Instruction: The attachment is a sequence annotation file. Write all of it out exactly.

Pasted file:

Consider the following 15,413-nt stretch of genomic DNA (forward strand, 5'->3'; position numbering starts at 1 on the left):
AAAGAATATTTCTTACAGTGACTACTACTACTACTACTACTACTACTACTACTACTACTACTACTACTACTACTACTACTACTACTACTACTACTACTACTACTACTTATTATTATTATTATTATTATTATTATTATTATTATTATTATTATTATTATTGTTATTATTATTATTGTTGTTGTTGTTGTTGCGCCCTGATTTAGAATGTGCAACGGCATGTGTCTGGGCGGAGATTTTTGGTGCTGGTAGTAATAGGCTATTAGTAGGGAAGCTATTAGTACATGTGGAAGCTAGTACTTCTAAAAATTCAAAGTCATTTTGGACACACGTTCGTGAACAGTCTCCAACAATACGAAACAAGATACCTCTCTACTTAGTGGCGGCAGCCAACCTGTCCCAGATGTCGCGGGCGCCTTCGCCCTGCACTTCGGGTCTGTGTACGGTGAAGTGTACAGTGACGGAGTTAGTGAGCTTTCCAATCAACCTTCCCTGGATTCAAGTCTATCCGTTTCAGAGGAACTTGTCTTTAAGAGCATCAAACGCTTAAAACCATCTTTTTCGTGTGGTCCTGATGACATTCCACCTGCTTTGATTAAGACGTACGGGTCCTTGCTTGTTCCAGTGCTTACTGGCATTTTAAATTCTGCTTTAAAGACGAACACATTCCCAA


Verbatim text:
Consider the following 15,413-nt stretch of genomic DNA (forward strand, 5'->3'; position numbering starts at 1 on the left):
AAAGAATATTTCTTACAGTGACTACTACTACTACTACTACTACTACTACTACTACTACTACTACTACTACTACTACTACTACTACTACTACTACTACTACTACTACTTATTATTATTATTATTATTATTATTATTATTATTATTATTATTATTATTATTGTTATTATTATTATTGTTGTTGTTGTTGTTGCGCCCTGATTTAGAATGTGCAACGGCATGTGTCTGGGCGGAGATTTTTGGTGCTGGTAGTAATAGGCTATTAGTAGGGAAGCTATTAGTACATGTGGAAGCTAGTACTTCTAAAAATTCAAAGTCATTTTGGACACACGTTCGTGAACAGTCTCCAACAATACGAAACAAGATACCTCTCTACTTAGTGGCGGCAGCCAACCTGTCCCAGATGTCGCGGGCGCCTTCGCCCTGCACTTCGGGTCTGTGTACGGTGAAGTGTACAGTGACGGAGTTAGTGAGCTTTCCAATCAACCTTCCCTGGATTCAAGTCTATCCGTTTCAGAGGAACTTGTCTTTAAGAGCATCAAACGCTTAAAACCATCTTTTTCGTGTGGTCCTGATGACATTCCACCTGCTTTGATTAAGACGTACGGGTCCTTGCTTGTTCCAGTGCTTACTGGCATTTTAAATTCTGCTTTAAAGACGAACACATTCCCAA